I would also say that digital candidates prefer to work for a digital-first brand who prioritizes social media. Often candidates will not be interested in a brand where social strategy is the afterthought and not held to as high of a standard. Ultimately, they want to work for a brand that shows the value in social and what their contributions are. With this, they always evaluate the company’s current social media position, followers, engagement and content.
Next is the actual aspect of the day-to-day employment experience. A lot of candidates, especially the younger generations, are looking for flexibility in every way of their life. Social media and graphic design candidates sometimes don’t have to work a 9-6. Content lives on the weekend, so these Social Media Managers are posting content on the weekends and doing their job then. They don’t feel like they need to be Monday through Friday 9-6. So, some companies offer two days a week from home–it’s a big thing. And of course, compensation – these candidate’s know that they are in the driver’s seat and are heavily sought after so they tend to get what they ask for. And finally, everyone wants a clear demonstration that there’s the opportunity for growth –is there a place for them in the next couple of years?
Is it really true that companies need to move fast on their top talent picks? How many employers are courting these candidates on average at a time?
YES! And when you think you are moving fast – know there is someone trying to hire the candidate you just met with! I would encourage hiring managers to skip the phone interviews, meet in person and be ready to move with a verbal offer the same/ next day on someone they feel is a good fit. If you go into three rounds you will most likely lose them. Candidates want to feel wanted and tend to move on the opportunity that pursues them first.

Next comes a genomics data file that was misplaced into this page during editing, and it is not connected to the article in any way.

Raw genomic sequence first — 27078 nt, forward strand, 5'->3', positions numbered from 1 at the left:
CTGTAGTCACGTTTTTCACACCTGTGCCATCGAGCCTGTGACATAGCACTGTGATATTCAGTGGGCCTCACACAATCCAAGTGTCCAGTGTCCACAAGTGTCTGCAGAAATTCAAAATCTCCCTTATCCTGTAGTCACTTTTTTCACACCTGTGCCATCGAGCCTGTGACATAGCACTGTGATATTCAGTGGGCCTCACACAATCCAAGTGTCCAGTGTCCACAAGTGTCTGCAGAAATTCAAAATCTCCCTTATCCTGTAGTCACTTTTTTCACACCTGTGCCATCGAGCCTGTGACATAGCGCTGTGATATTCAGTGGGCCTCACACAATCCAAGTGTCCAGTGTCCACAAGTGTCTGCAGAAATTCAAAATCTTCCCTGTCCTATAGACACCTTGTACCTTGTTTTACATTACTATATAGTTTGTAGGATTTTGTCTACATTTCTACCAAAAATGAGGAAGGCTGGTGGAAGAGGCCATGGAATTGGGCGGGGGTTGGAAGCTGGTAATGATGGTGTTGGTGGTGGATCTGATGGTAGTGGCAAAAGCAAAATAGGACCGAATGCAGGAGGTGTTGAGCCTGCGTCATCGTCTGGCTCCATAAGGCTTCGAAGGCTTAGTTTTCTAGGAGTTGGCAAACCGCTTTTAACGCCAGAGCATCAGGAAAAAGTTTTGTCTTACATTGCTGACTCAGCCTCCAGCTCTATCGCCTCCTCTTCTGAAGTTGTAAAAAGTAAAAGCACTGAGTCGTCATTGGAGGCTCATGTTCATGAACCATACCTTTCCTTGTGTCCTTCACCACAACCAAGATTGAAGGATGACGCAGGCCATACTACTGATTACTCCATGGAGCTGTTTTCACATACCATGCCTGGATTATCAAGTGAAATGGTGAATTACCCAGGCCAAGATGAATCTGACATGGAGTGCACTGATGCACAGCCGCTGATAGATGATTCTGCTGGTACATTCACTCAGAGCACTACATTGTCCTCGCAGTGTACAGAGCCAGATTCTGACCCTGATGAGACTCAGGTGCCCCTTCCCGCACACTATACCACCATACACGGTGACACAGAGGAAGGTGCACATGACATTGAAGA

These candidates have multiple opportunities at one time and are even getting reached out to when they are not actively looking. One candidate, a Social Media Manager, got laid off – that next week she had maybe seven interviews lined up, got two offers, waited on those two offers, and then met with her dream company, from whom she got another offer. So, I think it’s hard to say how many different offers on average these candidates are entertaining, but as an agency, we’re experienced enough to know that a superstar candidate we’re seeing is very likely already interviewing at different places and often is juggling multiple offers. It can frequently happen within days – so fast.
What would be your final piece of advice?
Move fast, put your best offer forward, and make them feel wanted. Clients are often so focused on interviewing the candidate that they forget that they are in the interview seat too. Remember to sell the opportunity just as much as evaluating the candidate.